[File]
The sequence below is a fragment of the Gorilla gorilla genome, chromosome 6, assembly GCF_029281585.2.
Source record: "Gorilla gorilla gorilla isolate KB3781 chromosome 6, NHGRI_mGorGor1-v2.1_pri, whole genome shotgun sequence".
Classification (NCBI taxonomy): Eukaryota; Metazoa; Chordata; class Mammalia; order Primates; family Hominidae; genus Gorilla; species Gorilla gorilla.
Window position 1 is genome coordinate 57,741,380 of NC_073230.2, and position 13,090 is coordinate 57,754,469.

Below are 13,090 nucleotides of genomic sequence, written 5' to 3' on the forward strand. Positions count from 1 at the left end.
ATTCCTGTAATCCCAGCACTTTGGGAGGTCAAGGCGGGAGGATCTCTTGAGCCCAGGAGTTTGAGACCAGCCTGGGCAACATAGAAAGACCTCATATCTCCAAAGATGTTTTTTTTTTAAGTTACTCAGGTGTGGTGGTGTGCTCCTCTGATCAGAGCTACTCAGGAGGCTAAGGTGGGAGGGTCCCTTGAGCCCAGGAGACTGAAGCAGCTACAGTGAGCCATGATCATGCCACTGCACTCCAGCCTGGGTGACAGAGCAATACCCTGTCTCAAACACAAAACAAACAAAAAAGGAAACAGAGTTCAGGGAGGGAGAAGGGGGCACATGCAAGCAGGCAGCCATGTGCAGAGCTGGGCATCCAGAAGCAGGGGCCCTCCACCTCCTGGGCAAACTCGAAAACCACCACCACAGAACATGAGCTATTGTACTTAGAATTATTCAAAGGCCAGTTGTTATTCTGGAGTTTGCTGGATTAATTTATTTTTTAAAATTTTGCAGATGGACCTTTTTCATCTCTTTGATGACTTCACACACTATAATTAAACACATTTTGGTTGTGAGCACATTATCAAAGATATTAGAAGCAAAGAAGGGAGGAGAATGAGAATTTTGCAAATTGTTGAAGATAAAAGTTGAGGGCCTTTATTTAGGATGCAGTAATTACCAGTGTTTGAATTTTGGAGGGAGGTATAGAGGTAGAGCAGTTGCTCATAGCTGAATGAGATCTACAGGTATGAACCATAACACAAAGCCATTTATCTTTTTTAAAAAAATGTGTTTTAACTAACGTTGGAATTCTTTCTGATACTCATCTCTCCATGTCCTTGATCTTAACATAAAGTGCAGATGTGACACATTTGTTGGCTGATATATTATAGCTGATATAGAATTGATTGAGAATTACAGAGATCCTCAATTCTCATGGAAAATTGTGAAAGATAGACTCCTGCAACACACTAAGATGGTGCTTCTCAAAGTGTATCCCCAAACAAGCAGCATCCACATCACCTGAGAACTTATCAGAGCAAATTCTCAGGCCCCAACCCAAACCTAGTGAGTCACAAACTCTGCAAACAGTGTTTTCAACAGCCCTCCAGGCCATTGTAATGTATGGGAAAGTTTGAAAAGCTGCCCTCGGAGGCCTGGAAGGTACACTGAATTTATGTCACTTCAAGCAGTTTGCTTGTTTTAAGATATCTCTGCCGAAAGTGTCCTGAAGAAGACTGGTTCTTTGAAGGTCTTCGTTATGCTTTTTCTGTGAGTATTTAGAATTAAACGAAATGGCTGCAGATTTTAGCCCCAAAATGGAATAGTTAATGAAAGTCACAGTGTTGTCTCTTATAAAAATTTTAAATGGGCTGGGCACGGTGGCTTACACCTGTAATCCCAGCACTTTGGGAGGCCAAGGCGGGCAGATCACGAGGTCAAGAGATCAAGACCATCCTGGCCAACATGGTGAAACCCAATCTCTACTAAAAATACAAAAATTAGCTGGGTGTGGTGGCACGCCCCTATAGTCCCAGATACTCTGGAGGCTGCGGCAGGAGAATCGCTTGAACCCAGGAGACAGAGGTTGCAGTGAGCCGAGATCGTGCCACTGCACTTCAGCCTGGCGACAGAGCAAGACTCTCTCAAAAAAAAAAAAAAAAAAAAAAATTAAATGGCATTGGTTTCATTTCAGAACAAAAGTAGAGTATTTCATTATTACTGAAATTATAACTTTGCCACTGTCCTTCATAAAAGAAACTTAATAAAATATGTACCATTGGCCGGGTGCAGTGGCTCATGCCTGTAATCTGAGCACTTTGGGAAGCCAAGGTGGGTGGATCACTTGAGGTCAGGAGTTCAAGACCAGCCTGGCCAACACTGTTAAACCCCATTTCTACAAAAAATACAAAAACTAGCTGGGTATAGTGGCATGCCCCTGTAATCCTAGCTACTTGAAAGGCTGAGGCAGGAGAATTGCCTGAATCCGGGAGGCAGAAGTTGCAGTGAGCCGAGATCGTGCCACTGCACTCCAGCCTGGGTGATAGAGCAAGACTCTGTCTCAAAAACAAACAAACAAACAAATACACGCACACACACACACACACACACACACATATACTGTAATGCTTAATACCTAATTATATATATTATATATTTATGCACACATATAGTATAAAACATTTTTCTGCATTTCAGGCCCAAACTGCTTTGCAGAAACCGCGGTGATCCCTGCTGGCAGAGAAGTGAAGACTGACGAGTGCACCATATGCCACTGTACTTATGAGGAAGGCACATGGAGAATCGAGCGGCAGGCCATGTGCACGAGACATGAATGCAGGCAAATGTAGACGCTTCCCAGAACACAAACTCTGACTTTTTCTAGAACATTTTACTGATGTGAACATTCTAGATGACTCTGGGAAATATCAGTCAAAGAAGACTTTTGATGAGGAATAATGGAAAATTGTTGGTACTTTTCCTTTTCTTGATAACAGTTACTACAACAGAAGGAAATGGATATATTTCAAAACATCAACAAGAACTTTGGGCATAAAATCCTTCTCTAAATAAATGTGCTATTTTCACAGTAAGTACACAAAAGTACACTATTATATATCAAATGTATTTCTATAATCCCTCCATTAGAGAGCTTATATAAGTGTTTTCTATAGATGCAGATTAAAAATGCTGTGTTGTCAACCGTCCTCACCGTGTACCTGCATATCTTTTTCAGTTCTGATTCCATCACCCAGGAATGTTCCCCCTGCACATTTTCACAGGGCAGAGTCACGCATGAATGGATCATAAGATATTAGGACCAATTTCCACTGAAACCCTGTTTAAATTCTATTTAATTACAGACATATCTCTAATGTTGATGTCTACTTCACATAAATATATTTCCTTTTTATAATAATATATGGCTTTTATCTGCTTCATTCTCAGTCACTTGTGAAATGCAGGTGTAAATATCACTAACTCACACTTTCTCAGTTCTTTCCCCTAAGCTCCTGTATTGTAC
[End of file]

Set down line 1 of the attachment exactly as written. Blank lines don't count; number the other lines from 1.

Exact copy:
The sequence below is a fragment of the Gorilla gorilla genome, chromosome 6, assembly GCF_029281585.2.